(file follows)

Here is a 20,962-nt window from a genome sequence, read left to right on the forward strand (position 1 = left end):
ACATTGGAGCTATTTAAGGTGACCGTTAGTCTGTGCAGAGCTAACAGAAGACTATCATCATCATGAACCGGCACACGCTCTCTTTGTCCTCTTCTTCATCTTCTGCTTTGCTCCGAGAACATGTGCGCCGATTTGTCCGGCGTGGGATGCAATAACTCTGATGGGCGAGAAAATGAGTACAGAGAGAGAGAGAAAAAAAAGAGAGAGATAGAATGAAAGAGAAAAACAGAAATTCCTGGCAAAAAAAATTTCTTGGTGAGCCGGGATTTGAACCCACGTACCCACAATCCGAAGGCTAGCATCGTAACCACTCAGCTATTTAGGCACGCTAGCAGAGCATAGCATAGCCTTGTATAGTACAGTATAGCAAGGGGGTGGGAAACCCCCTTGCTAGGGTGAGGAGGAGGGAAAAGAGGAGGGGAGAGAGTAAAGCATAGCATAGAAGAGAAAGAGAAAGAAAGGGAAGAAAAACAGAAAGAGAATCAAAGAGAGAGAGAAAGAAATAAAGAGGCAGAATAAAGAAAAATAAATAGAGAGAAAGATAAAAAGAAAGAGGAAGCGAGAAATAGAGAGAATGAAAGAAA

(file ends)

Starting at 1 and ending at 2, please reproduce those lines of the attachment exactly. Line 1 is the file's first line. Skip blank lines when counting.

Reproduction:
Here is a 20,962-nt window from a genome sequence, read left to right on the forward strand (position 1 = left end):
ACATTGGAGCTATTTAAGGTGACCGTTAGTCTGTGCAGAGCTAACAGAAGACTATCATCATCATGAACCGGCACACGCTCTCTTTGTCCTCTTCTTCATCTTCTGCTTTGCTCCGAGAACATGTGCGCCGATTTGTCCGGCGTGGGATGCAATAACTCTGATGGGCGAGAAAATGAGTACAGAGAGAGAGAGAAAAAAAAGAGAGAGATAGAATGAAAGAGAAAAACAGAAATTCCTGGCAAAAAAAATTTCTTGGTGAGCCGGGATTTGAACCCACGTACCCACAATCCGAAGGCTAGCATCGTAACCACTCAGCTATTTAGGCACGCTAGCAGAGCATAGCATAGCCTTGTATAGTACAGTATAGCAAGGGGGTGGGAAACCCCCTTGCTAGGGTGAGGAGGAGGGAAAAGAGGAGGGGAGAGAGTAAAGCATAGCATAGAAGAGAAAGAGAAAGAAAGGGAAGAAAAACAGAAAGAGAATCAAAGAGAGAGAGAAAGAAATAAAGAGGCAGAATAAAGAAAAATAAATAGAGAGAAAGATAAAAAGAAAGAGGAAGCGAGAAATAGAGAGAATGAAAGAAA